Is the stock market truly something we want to use as a measuring stick for overall economic health in the U.S.? On Aug. 17 market watchers voiced some pleasure that production in U.S. factories, mines, and utilities increased 0.9 percent, according to the Federal Reserve in Washington. The increase was almost double the median forecast of economists surveyed by Bloomberg News and represented the biggest gain of the year. On Aug. 18 that news was quickly forgotten as the Philadelphia Federal Reserve reported a drop in factory activity for the Mid-Atlantic region—actually the lowest level for the region since March 2009. I guess one region speaks for the entire U.S. manufacturing community.
I'm not feeling the dread that the stock traders are experiencing. I'm actually hopeful.
I spoke to some metal fabricators over the past couple of weeks for a story on the results of our biennial "What Keeps You up at Night?" survey. All were concerned about the economy, but were pleased with the growth their companies were experiencing. They intimated that business would be even better if some certainty could be introduced into economic planning. Of course, that comes when company leaders feel confident about near-term business conditions, and that's not about to happen until the fools in Washington learn to play together.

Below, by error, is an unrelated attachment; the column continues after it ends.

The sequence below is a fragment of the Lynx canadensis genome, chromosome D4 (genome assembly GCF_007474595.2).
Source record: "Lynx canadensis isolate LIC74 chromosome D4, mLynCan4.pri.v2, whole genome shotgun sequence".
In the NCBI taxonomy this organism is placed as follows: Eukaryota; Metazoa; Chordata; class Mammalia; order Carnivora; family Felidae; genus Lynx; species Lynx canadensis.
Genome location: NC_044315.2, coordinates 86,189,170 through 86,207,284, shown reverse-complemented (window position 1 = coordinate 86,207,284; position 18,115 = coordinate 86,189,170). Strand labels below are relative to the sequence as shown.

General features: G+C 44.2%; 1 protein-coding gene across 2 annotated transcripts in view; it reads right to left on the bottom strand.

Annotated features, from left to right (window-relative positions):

I'm pretty sure this type of political theater won't last forever. Next year is an election year, and that will spur some sort of action as incumbents look to shore up their legislative resumes.
Meanwhile, fabricators focus on their business. "We try not to concentrate on that [Washington] stuff," Vivek Gupta, president, Texas ProFab, Carrollton, Texas, told me a couple of weeks ago.
When asked how they see their business doing in 2012 as part of our "What Keeps You up at Night?" survey, 53 percent of readers surveyed said "growing" and 37 percent said "staying the same." They are cautiously optimistic about next year. Wall Street should take note.